Summertime in the Peck Lab!

The laboratory is hoppin’ this summer! Kate and Hoang are continuing their work from the spring semester, Anna has returned from study abroad, and Matthew is getting started. Serena continues her research work before she moves on to her laboratory instruction position in the fall semester.

Anna excited to properly practice sterile technique!

Kate thrilled to be checking DNA concentration!

Matthew intently preparing to conduct gel electrophoresis!

Serena and Hoang preparing to analyze genotypes!

Peck Lab presents at CLAS

The Peck lab is well represented at the Colby Liberal Arts Symposium (CLAS)! Em Shaw is presenting her work on identifying structual features of opsins that allow inhibition of lycopene elongase (link to poster). Abby Gregory is presenting more work figuring out how those hardy halophiles survive stress events (link to poster). In addition, Kiara Reed and Sammy Scofield (as part of their project in Applied and Environmental Microbiology) examined how we can crank up the pigment production by hacking the metabolism of H. volcanii.

Abby Gregory presents at the Experimental Biology meeting!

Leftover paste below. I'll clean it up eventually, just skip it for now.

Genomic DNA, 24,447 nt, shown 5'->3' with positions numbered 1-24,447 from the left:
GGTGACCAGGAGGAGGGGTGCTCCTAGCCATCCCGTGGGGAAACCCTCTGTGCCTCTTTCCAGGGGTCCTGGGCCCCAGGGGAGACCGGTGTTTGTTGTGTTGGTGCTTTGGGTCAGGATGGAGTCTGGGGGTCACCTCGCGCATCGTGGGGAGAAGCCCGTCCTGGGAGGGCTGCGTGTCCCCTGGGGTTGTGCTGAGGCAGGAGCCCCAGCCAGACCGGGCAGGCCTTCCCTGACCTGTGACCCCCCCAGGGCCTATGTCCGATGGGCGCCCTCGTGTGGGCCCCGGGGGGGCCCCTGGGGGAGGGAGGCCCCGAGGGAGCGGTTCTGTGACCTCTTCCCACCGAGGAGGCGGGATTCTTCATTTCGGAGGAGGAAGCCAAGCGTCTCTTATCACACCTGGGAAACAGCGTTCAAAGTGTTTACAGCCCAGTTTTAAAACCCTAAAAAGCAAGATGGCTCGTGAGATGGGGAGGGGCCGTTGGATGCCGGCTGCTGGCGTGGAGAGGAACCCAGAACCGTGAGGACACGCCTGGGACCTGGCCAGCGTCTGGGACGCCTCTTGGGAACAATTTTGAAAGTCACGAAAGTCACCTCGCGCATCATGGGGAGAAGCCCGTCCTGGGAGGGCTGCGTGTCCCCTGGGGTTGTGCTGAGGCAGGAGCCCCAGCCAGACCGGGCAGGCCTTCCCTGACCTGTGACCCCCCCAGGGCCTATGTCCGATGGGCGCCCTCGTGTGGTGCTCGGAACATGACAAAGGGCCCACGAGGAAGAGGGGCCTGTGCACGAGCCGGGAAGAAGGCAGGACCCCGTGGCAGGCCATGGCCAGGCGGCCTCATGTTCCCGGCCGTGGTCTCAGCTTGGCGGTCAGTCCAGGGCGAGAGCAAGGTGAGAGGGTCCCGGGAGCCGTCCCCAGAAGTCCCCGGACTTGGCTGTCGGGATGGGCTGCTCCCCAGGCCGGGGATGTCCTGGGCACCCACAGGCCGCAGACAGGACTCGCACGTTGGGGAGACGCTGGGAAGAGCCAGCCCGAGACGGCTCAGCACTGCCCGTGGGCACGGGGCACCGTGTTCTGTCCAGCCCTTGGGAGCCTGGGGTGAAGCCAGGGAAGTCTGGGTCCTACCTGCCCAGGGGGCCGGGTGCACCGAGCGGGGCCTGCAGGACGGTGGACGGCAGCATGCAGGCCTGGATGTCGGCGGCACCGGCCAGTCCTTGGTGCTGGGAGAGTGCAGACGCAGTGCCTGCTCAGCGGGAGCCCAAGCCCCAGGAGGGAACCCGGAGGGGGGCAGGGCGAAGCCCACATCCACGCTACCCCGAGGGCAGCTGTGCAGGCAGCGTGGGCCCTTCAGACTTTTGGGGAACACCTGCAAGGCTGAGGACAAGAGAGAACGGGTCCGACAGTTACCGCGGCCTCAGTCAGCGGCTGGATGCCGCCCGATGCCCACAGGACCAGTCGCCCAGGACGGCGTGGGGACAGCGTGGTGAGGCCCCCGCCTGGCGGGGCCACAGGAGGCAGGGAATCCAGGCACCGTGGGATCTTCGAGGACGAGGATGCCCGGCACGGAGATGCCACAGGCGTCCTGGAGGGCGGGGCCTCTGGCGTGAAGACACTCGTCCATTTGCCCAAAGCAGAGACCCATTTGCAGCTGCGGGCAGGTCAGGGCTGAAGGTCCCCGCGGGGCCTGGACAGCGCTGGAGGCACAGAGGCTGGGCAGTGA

Abby (recently elected to Phi Beta Kappa) is presenting work examining how Haloferax volcanii respond to osmotic shock. This work was initiated by lab alum Margot Miranda-Katz. Abby and others in the lab have been hard at work testing how gene knockouts affect the ability of these critters to survive their dynamic environment.

Welcome to those following the QR code from the EB meeting! Here are the links:


Slides with a little more detail about the project

Paper in preparation with all the details about the analysis of the RNA sequencing data

Liked the format of the poster? – we used @mikemorrison’s template

Email Abby (who is graduating and would be an excellent research technician if you are looking for one)

Email Ron

Halophiles (our extreme favorites) live in the saltiest places on Earth. The Dead Sea, Utah’s Great Salt Lake and desiccating salt pans around the world are home these prokaryotes.

Extremophiles are organisms that live in environments that are toxic to most others. For example, thermophiles tolerate heat to the boiling point, acidophiles thrive in acid of pH 3.0 or below, xerophiles tolerate desiccation.

© 2019 Peck Laboratory

Theme by Anders NorenUp ↑